Poetry and Inspiration with 8th Grader Estella Zhou

April 23, 2018

Some of you may recall that around this time last year we highlighted the achievements of then 7th grader, Estella Zhou, after she won two medals in a national competition for her short story, China Bird, and her flash fiction piece, The Sunbirds. Both were selected by creative professionals as the most accomplished in the nation as part of the 2017 Scholastic Art and Writing Awards.

This year’s news is even better! We’re proud to announce that Estella won a National Gold Medal again as part of the 2018 Scholastic Art and Writing Awards, presented by the Alliance for Young Artists & Writers. This year’s gold medal award is for her poem “Your Hands,” and in addition to winning gold, her poem was also awarded “Best in Grade,” one of just two awards given to all 8th graders in the nation. Next month she’ll take the stage at Carnegie Hall to receive her Best in Grade award!

We recently spent some time with Estella who was kind enough to answer our questions about how she came to write poetry and what inspires her to keep writing.

Can you tell us a little bit about this particular award?
The Scholastic Art and Writing Award is a national art and writing completion for teens across the country. Many call it the most prestigious writing award in the country. I get to go to New York City and accept my award at Carnegie Hall with the other medalists. I am just one of two people awarded this honor for my grade in the country!

What type of work did you submit to the competition?
This year I submitted a total of six pieces and one of them was selected to move onto national judging; that was my poem titled “Your Hands.”


You dedicated this poem to the millions of immigrants living in America right now; what was your inspiration for that?

Immigration is a very personal and important topic to me because both of my parents are first generation immigrants; they came from China. I use that as the basis for the inspiration of my poem, as I wanted to give a voice to immigrants who don’t usually have one.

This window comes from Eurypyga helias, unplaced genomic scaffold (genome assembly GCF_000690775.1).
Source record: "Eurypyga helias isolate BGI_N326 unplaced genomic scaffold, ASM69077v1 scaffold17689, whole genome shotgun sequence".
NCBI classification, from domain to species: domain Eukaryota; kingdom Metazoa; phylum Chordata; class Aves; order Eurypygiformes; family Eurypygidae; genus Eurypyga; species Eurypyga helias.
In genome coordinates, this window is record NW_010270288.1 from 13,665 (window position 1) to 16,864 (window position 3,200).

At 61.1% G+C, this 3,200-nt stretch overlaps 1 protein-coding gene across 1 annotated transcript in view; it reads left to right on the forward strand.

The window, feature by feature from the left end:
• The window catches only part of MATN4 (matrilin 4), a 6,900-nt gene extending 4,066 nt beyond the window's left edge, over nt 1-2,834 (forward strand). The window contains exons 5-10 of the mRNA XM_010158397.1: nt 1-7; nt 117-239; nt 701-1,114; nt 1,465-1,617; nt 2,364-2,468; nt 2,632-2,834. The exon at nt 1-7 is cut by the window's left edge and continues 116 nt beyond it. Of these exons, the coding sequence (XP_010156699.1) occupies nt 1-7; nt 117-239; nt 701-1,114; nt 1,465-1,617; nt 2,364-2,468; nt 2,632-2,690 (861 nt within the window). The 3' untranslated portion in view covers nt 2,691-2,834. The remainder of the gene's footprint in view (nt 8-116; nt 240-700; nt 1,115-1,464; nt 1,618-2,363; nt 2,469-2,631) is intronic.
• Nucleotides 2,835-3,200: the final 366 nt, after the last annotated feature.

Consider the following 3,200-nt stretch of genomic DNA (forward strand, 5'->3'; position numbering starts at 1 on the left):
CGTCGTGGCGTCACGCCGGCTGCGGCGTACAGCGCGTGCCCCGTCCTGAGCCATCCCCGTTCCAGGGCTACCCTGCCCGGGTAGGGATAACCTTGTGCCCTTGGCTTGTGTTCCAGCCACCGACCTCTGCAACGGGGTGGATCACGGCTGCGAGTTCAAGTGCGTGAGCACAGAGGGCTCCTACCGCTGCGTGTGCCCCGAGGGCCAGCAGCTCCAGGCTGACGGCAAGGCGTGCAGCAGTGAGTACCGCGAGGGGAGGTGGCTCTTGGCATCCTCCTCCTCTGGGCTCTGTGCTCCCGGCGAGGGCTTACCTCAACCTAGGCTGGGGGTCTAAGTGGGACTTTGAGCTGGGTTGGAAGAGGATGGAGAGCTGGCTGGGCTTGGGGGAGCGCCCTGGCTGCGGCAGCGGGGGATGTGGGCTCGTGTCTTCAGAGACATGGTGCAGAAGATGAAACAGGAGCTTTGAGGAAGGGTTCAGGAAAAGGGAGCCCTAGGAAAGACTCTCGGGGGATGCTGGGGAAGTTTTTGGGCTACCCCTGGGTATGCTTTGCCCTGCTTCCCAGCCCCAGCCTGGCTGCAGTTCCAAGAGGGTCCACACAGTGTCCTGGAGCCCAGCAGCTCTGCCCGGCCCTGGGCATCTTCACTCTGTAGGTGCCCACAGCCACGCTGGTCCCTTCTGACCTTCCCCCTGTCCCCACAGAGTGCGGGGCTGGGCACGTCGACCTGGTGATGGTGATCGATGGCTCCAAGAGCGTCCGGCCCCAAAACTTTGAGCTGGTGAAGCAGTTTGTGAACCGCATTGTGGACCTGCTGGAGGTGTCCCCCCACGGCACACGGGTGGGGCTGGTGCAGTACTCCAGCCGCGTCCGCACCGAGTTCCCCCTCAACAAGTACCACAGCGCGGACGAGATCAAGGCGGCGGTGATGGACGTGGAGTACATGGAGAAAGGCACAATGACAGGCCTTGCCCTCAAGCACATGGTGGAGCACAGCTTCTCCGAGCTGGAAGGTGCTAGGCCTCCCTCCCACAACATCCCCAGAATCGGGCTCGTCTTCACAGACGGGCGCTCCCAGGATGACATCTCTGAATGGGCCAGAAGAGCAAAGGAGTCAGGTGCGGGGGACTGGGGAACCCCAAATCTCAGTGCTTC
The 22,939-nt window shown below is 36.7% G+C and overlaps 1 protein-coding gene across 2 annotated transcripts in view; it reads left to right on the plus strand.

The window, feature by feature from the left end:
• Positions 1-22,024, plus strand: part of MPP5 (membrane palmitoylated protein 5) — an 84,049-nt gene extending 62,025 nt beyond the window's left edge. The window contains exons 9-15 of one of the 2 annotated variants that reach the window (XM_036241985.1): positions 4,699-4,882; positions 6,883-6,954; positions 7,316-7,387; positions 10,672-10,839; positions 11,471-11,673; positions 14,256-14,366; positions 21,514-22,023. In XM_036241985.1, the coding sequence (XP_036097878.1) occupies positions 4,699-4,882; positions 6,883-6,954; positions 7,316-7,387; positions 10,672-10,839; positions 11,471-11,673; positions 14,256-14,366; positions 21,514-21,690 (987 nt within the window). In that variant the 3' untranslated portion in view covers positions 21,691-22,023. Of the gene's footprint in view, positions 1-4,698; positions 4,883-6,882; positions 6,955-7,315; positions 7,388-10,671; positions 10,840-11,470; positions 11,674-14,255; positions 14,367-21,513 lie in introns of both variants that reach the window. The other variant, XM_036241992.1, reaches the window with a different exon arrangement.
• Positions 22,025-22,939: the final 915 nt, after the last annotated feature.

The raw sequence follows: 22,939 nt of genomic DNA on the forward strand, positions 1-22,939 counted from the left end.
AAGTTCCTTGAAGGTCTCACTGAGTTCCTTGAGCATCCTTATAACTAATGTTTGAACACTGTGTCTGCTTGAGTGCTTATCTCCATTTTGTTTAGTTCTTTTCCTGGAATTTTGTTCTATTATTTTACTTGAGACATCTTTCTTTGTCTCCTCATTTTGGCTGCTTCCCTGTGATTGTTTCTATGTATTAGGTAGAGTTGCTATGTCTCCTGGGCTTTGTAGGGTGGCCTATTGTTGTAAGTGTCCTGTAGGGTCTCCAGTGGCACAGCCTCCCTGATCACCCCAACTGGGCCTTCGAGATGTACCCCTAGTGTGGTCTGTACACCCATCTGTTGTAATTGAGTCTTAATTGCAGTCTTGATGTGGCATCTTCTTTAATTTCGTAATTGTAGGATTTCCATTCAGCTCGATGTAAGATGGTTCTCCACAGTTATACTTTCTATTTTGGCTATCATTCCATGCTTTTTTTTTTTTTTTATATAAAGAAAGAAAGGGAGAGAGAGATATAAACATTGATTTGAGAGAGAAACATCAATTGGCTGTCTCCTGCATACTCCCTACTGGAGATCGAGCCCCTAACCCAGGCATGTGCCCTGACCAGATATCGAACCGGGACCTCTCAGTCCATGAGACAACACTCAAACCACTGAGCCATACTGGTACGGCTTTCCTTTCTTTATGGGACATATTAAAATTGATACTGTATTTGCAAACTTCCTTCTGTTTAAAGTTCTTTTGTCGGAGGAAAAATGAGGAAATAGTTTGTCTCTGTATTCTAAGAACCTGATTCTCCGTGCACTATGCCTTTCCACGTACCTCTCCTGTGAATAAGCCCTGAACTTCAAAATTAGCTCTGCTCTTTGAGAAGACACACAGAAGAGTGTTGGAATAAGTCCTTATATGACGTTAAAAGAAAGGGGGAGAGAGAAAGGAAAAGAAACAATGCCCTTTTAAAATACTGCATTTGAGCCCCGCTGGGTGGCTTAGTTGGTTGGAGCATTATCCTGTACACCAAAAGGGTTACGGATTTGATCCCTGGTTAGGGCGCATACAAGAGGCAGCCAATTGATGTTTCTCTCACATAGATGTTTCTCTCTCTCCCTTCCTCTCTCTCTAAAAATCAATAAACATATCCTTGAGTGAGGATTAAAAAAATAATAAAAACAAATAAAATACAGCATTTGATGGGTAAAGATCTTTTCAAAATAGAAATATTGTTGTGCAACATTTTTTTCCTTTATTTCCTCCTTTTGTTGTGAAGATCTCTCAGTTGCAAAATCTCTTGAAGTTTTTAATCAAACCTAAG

When did you start writing poetry?
I think I started in 1st grade. I started writing little kid stories and in third grade I started writing more personal poems. When I was at Avis I really got into poetry.

Do you read poetry also? If so who are some of your favorite poets to read?
I love Pablo Neruda and Rabindranath Tagore.

Where do you draw inspiration from?
There are a lot of people who inspire me – the authors I read, activists, and even scientists too. I think creativity is linked in a lot of ways.

Is there anything you’re looking forward to in the future as far as writing?
I’ve started a few novels but I’ve never been able to get past 20 pages (haha) so I’m hoping one day I’ll be able to crank one out. As far as high school, I’m really excited because I feel like there will be a lot more people and classes to take so I think they’ll provide a lot of inspiration and a wider view of the world.

Any wise words for writers younger than you?
Don’t over criticize yourself. Whatever comes to mind, write it down. Even if you don’t like what you’ve written, there’s always someone for whom your work will definitely speak to.

Thank you Estella for sharing more of your writing process and inspiration with us! And congratulations on your incredible achievement, two years in a row. We’ll be rooting for you on the stage at Carnegie Hall!

To read Estella’s award winning poem, “Your Hands,” click here.